Posted by Perry Miller, Editor at 9:12 AM
UPDATE: Hundreds of survivors were moved to Manila, where the local churches are now overwhelmed. They quietly lament “we have lost everything”. There was a report of a woman whose family members survived Haiyan, the worst typhoon on record; but then later died from starvation. The little island they lived on was completely devastated and no help arrived in time to bring them food or water.
Our CPSP colleagues have been training chaplains in Baguio to be ready to go to Manila to provide support. The needs are endless.
Many generous donations have been coming in and we thank those who have already donated but we need additional support. Please consider sending a donation today. Any amount you can afford will make a BIG difference.
The New Amsterdam Chapter, New York with the Philippines team is committed to bringing help and healing to our typhoon Yolanda (Haiyan) survivors.
Relief For The Philippines
The stories coming out of the Philippines are unimaginable. Rushing water and wind tearing children away from their parents' arms.
Haiyan was one of the most intense typhoons on record. This storm left catastrophic and unimaginable destruction behind.
The New Amsterdam Chapter is organizing a relief effort along side our CPSP Philippines colleagues. The CPSP Philippines will distribute funds collected along with non-perishable items to the places where they are most needed.
The New Amsterdam CPSP Chapter requests your assistance by donating canned goods, clothing, toiletry items (shampoo, medical supplies, etc.), along with cleaning supplies, learning materials for children, or monetary donations.
Please bring or mail clothing, and non perishable items to:
Barbara A. McGuire
3207 William Street
Wantagh, NY 11793
Question call: Barbara at:
All checks need to be made out to:
CPSP (Philippines Relief Fund)
Mail checks to:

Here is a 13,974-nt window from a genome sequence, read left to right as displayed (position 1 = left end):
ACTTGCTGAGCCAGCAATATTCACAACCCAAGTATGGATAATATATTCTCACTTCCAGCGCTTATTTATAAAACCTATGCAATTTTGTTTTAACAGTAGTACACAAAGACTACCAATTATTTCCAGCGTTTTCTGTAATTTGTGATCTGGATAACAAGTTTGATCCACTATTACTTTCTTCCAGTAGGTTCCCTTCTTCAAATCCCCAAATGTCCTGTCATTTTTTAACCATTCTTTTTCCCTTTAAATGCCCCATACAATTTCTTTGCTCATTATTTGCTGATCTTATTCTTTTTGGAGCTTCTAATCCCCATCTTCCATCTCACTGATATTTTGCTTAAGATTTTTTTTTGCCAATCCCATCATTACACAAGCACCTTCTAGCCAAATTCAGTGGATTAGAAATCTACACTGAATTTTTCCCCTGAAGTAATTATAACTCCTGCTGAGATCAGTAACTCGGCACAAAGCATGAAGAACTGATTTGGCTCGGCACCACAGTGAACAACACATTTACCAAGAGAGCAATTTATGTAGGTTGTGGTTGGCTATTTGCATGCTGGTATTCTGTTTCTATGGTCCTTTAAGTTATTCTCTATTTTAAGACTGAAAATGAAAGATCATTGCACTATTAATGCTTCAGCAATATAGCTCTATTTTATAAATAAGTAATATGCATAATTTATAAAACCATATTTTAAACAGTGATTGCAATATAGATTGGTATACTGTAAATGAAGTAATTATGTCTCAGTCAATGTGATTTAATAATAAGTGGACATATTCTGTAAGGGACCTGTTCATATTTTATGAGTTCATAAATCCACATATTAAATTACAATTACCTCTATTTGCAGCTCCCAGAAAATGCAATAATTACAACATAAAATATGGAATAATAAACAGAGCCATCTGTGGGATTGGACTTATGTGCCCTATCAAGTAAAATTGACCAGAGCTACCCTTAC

C/O CPSP - Philippines Relief Fund
3207 William Street
Wantagh, NY 11793
All donations are greatly appreciated and will go directly to the people via our CPSP Philippines colleagues.
The New Amsterdam Chapter:
Barbara A. McGuire, Cesar Espineda, John Jeffery, Geof Tio, Susan McDougall, Sergio Manna
Posted by Perry Miller, Editor at 11:49 AM
Clinical Chaplaincy is relational, neutral and non-judgmental. It is a patient centered approach in keeping with the person centered model as advocated by Carl Rogers, integrating the arts and sciences relative to psychodynamic theory in pastoral practice.
Around any illness is a collection of stories. The chaplain endeavors to be present to the patient as a fellow human being, as the patient’s stories unfold; bearing witness to the patient’s dilemma- not judging the patient for what they say or how they choose to express themselves. This narrative approach places the chaplain in the unique role as the interpreter of metaphors, assisting the patient in making the connections to their story.
At times these stories are confessional in nature, as a patient, through narrative seeks to reconcile themselves with the life that they have lived. At other times, the stories they relate represent more a review of their life inextricably interwoven with finishing the business of living.
Consequently, clinical chaplaincy is a patient centered narrative approach. Integral to that, is the patient’s family. Working with the stories that patients and families share, the clinical chaplain can begin to assess how the family approaches illness, and in particular, this hospitalization.
The Clinical Chaplain also assesses how the patient utilizes their religious experience or their philosophy of life as a means of support as they seek to come to terms with their diagnosis and its attendant ambiguities of living each day.
Extensive clinical training and a proactive integration of the social sciences, especially in the fields of counseling and psychotherapy is essential to the work of the Clinical Chaplain.
Posted by Perry Miller, Editor at 11:25 AM